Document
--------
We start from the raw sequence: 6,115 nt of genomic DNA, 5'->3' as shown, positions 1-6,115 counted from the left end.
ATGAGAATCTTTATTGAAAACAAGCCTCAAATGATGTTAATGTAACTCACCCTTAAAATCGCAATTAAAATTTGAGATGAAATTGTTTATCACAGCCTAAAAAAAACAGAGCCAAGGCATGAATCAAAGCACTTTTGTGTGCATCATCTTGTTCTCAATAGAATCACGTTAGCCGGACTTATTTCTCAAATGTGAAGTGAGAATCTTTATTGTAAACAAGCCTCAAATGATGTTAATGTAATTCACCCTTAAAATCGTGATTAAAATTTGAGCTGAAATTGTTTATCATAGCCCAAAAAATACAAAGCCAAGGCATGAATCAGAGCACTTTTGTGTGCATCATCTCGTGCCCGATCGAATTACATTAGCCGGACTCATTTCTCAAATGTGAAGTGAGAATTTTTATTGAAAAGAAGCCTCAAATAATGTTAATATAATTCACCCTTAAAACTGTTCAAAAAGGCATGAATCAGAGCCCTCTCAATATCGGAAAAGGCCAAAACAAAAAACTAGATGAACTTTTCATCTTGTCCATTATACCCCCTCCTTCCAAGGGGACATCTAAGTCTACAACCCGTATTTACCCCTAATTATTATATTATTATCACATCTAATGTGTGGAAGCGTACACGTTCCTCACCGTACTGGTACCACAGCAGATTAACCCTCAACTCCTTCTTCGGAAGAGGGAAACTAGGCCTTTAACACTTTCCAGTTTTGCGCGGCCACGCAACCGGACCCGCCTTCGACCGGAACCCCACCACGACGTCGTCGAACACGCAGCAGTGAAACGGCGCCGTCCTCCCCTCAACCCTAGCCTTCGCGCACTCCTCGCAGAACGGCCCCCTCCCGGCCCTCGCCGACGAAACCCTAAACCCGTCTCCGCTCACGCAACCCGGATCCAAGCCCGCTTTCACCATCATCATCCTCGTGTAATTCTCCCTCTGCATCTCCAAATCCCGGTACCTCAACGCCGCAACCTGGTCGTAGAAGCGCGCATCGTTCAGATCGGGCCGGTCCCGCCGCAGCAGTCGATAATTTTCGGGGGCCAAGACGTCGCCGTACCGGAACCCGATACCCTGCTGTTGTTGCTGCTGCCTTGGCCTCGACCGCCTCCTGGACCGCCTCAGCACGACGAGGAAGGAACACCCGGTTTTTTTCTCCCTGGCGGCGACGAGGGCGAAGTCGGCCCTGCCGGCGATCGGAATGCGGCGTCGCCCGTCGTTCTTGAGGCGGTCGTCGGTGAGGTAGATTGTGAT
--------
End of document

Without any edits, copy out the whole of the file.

We start from the raw sequence: 6,115 nt of genomic DNA, 5'->3' as shown, positions 1-6,115 counted from the left end.
ATGAGAATCTTTATTGAAAACAAGCCTCAAATGATGTTAATGTAACTCACCCTTAAAATCGCAATTAAAATTTGAGATGAAATTGTTTATCACAGCCTAAAAAAAACAGAGCCAAGGCATGAATCAAAGCACTTTTGTGTGCATCATCTTGTTCTCAATAGAATCACGTTAGCCGGACTTATTTCTCAAATGTGAAGTGAGAATCTTTATTGTAAACAAGCCTCAAATGATGTTAATGTAATTCACCCTTAAAATCGTGATTAAAATTTGAGCTGAAATTGTTTATCATAGCCCAAAAAATACAAAGCCAAGGCATGAATCAGAGCACTTTTGTGTGCATCATCTCGTGCCCGATCGAATTACATTAGCCGGACTCATTTCTCAAATGTGAAGTGAGAATTTTTATTGAAAAGAAGCCTCAAATAATGTTAATATAATTCACCCTTAAAACTGTTCAAAAAGGCATGAATCAGAGCCCTCTCAATATCGGAAAAGGCCAAAACAAAAAACTAGATGAACTTTTCATCTTGTCCATTATACCCCCTCCTTCCAAGGGGACATCTAAGTCTACAACCCGTATTTACCCCTAATTATTATATTATTATCACATCTAATGTGTGGAAGCGTACACGTTCCTCACCGTACTGGTACCACAGCAGATTAACCCTCAACTCCTTCTTCGGAAGAGGGAAACTAGGCCTTTAACACTTTCCAGTTTTGCGCGGCCACGCAACCGGACCCGCCTTCGACCGGAACCCCACCACGACGTCGTCGAACACGCAGCAGTGAAACGGCGCCGTCCTCCCCTCAACCCTAGCCTTCGCGCACTCCTCGCAGAACGGCCCCCTCCCGGCCCTCGCCGACGAAACCCTAAACCCGTCTCCGCTCACGCAACCCGGATCCAAGCCCGCTTTCACCATCATCATCCTCGTGTAATTCTCCCTCTGCATCTCCAAATCCCGGTACCTCAACGCCGCAACCTGGTCGTAGAAGCGCGCATCGTTCAGATCGGGCCGGTCCCGCCGCAGCAGTCGATAATTTTCGGGGGCCAAGACGTCGCCGTACCGGAACCCGATACCCTGCTGTTGTTGCTGCTGCCTTGGCCTCGACCGCCTCCTGGACCGCCTCAGCACGACGAGGAAGGAACACCCGGTTTTTTTCTCCCTGGCGGCGACGAGGGCGAAGTCGGCCCTGCCGGCGATCGGAATGCGGCGTCGCCCGTCGTTCTTGAGGCGGTCGTCGGTGAGGTAGATTGTGAT